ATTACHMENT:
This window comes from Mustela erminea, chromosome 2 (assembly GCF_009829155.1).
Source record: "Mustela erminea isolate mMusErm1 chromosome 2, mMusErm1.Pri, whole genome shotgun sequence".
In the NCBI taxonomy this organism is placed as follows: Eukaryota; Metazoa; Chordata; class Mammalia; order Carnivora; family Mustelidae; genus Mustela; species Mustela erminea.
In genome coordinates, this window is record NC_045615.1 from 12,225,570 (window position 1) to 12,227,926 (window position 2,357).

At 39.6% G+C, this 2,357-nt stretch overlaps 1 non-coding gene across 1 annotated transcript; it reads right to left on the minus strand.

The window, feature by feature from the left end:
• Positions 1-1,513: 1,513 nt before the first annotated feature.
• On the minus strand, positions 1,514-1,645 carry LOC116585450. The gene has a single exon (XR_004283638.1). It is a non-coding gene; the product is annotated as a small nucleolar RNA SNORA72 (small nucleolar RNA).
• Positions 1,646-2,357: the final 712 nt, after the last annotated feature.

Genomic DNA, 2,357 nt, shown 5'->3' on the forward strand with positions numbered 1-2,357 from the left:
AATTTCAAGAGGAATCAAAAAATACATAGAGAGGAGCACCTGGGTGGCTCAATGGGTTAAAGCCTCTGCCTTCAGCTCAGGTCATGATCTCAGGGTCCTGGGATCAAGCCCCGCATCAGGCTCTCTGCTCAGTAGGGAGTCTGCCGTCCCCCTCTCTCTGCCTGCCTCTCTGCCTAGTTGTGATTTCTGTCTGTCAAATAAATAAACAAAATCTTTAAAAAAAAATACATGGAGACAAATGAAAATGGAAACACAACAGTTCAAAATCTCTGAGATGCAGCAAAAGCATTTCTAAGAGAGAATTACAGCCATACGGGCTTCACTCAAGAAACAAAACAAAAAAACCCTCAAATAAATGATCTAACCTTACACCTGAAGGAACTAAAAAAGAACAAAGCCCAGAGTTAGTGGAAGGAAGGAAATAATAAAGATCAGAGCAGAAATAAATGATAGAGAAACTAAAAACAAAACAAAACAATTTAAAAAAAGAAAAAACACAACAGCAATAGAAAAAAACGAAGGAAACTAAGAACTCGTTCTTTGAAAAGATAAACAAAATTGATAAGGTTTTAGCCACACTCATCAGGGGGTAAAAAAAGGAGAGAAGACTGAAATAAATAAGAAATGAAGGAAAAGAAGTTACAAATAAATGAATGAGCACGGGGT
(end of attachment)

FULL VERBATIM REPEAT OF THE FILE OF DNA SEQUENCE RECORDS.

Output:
This window comes from Mustela erminea, chromosome 2 (assembly GCF_009829155.1).
Source record: "Mustela erminea isolate mMusErm1 chromosome 2, mMusErm1.Pri, whole genome shotgun sequence".
In the NCBI taxonomy this organism is placed as follows: Eukaryota; Metazoa; Chordata; class Mammalia; order Carnivora; family Mustelidae; genus Mustela; species Mustela erminea.
In genome coordinates, this window is record NC_045615.1 from 12,225,570 (window position 1) to 12,227,926 (window position 2,357).

At 39.6% G+C, this 2,357-nt stretch overlaps 1 non-coding gene across 1 annotated transcript; it reads right to left on the minus strand.

The window, feature by feature from the left end:
• Positions 1-1,513: 1,513 nt before the first annotated feature.
• On the minus strand, positions 1,514-1,645 carry LOC116585450. The gene has a single exon (XR_004283638.1). It is a non-coding gene; the product is annotated as a small nucleolar RNA SNORA72 (small nucleolar RNA).
• Positions 1,646-2,357: the final 712 nt, after the last annotated feature.

Genomic DNA, 2,357 nt, shown 5'->3' on the forward strand with positions numbered 1-2,357 from the left:
AATTTCAAGAGGAATCAAAAAATACATAGAGAGGAGCACCTGGGTGGCTCAATGGGTTAAAGCCTCTGCCTTCAGCTCAGGTCATGATCTCAGGGTCCTGGGATCAAGCCCCGCATCAGGCTCTCTGCTCAGTAGGGAGTCTGCCGTCCCCCTCTCTCTGCCTGCCTCTCTGCCTAGTTGTGATTTCTGTCTGTCAAATAAATAAACAAAATCTTTAAAAAAAAATACATGGAGACAAATGAAAATGGAAACACAACAGTTCAAAATCTCTGAGATGCAGCAAAAGCATTTCTAAGAGAGAATTACAGCCATACGGGCTTCACTCAAGAAACAAAACAAAAAAACCCTCAAATAAATGATCTAACCTTACACCTGAAGGAACTAAAAAAGAACAAAGCCCAGAGTTAGTGGAAGGAAGGAAATAATAAAGATCAGAGCAGAAATAAATGATAGAGAAACTAAAAACAAAACAAAACAATTTAAAAAAAGAAAAAACACAACAGCAATAGAAAAAAACGAAGGAAACTAAGAACTCGTTCTTTGAAAAGATAAACAAAATTGATAAGGTTTTAGCCACACTCATCAGGGGGTAAAAAAAGGAGAGAAGACTGAAATAAATAAGAAATGAAGGAAAAGAAGTTACAAATAAATGAATGAGCACGGGGT